In another timeline, maybe the Columbus Blue Jackets and Ottawa Senators roles have been reversed. Yet, here we are, with the budding Blue Jackets the biggest beneficiaries of the unsensational Sens’ latest fire sale, acquiring Matt Duchene and Ryan Dzingel in separate trades.
Blue Jackets Aiming for Another Playoff Berth
It was just two seasons ago that the Senators were gearing up for a three-round playoff run, only to lose to the eventual Stanley Cup-champion Pittsburgh Penguins. That spring, the Blue Jackets had actually been the Penguins’ first victims, with the Washington Capitals sandwiched in between (and the Nashville Predators losing to the Pens in the Final).
Obviously since then, the two teams’ fortunes have changed somewhat. The Senators have nose-dived in the standings relative to where they were. They’re on the verge of securing a second straight lottery pick (which will be going to the Colorado Avalanche). The Blue Jackets meanwhile made the playoffs for a second consecutive season.
Coincidentally, they also ended up losing to the eventual Stanley Cup champions in the first round for a second consecutive season, too (Capitals). Still, it was the first time in their history they were able to accomplish that small feat. And here they are, toying with a potential third straight berth, as they sit third in the Metropolitan Division, two points out of second place (albeit one point out of ninth overall).
Kekalainen Goes for It
The three berths would be one more than they earned in franchise history prior to this streak, which began in 2016-17. So, it’s a big deal, especially seeing as they have yet to win a single round. This could be the year. You’ll have to excuse general manager Jarmo Kekalainen for hoping this is the year they go all the way instead. He really has no other option but to try.
That’s due in large part to the franchise’s lack of playoff success up to now and the circumstances before him with regard to free agents Artemi Panarin and Sergei Bobrovsky. Panarin has all but explicitly said he’ll move on. Following an incident that saw Bobrovsky suspended internally for one game, the two-time Vezina Trophy winner seems guaranteed to follow him out the door.
Panarin’s been money since joining the Blue Jackets in a trade with the Chicago Blackhawks in June 2017. Bobrovsky’s performance has meanwhile waned this season, but he’s still 26-18-1 and his .908 save percentage is in line with the lowered NHL average this season. Backup Joonas Korpisalo’s performace has effectively dwindled every season since his stellar debut in 2015-16, so he may very well not be ready or ever capable of taking over.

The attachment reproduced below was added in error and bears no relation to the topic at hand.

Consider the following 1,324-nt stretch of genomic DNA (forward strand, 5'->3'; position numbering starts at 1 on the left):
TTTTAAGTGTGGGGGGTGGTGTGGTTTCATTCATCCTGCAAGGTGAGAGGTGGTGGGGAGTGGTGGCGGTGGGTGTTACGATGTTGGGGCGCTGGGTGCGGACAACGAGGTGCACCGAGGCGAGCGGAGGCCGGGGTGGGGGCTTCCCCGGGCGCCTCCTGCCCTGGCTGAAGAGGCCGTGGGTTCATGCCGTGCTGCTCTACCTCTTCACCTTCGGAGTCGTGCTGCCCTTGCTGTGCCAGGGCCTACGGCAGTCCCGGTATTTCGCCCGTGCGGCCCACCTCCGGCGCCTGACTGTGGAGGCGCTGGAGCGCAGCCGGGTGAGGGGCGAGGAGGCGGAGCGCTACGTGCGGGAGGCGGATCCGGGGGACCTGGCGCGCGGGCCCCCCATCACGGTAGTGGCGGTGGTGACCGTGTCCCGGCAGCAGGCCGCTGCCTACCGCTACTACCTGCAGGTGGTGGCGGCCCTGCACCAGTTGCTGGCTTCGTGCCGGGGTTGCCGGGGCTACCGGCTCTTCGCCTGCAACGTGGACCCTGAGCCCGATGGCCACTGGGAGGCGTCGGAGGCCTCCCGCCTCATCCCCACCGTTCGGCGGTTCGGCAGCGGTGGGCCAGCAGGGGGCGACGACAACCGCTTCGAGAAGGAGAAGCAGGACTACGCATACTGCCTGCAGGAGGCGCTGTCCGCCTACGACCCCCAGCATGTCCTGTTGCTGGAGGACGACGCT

Rebuild or Reload with Duchene and Dzingel?
So, if you’re Kekalainen, this is your only real choice. You’re about to conceivably lose both a No. 1 goaltender and your leading scorer to free agency and undergo yet another rebuilding effort. Trading away both Panarin and Bobrovsky (who has a no-movement clause) would of course help a great deal towards rebuilding, but at what cost? How much interest on the part of a fan base that fills only 89.3% of Nationwide Arena can you realistically lose until the team is a viable playoff team again?
So, yes, heading into this trade deadline, it was possible the Blue Jackets would end up being sellers like the Senators… possible but not a reasonable assumption. Kekalainen has to give the fans a postseason to remember… and if it resonates with both Panarin and Bobrovsky to the point that both end up staying, that would be gravy, but it’s not what realistically happens here.
Realistically, the Blue Jackets will end up losing both to free agency, including Duchene and Dzingel. They arguably would have lost a great deal more had they not acquired them in the first place, though. In the end, the only roster player they gave up was Anthony Duclair, a depth player they didn’t want anyway, for the services of two legitimate top-six forwards… maybe even a superstar in Duchene’s case.
Granted, there were several high draft picks going the other way and, much like the Senators, it could end up biting the Blue Jackets in the behind. Those could undeniably transform into top-end players in their own right. That would be in a few years at least, though.
For Kekalainen, the Blue Jackets and their fans there’s only the here and now. And hopefully a long playoff run to come. That too is realistic, but only as a direct result of the two trades with the Senators. The Blue Jackets just had to make them.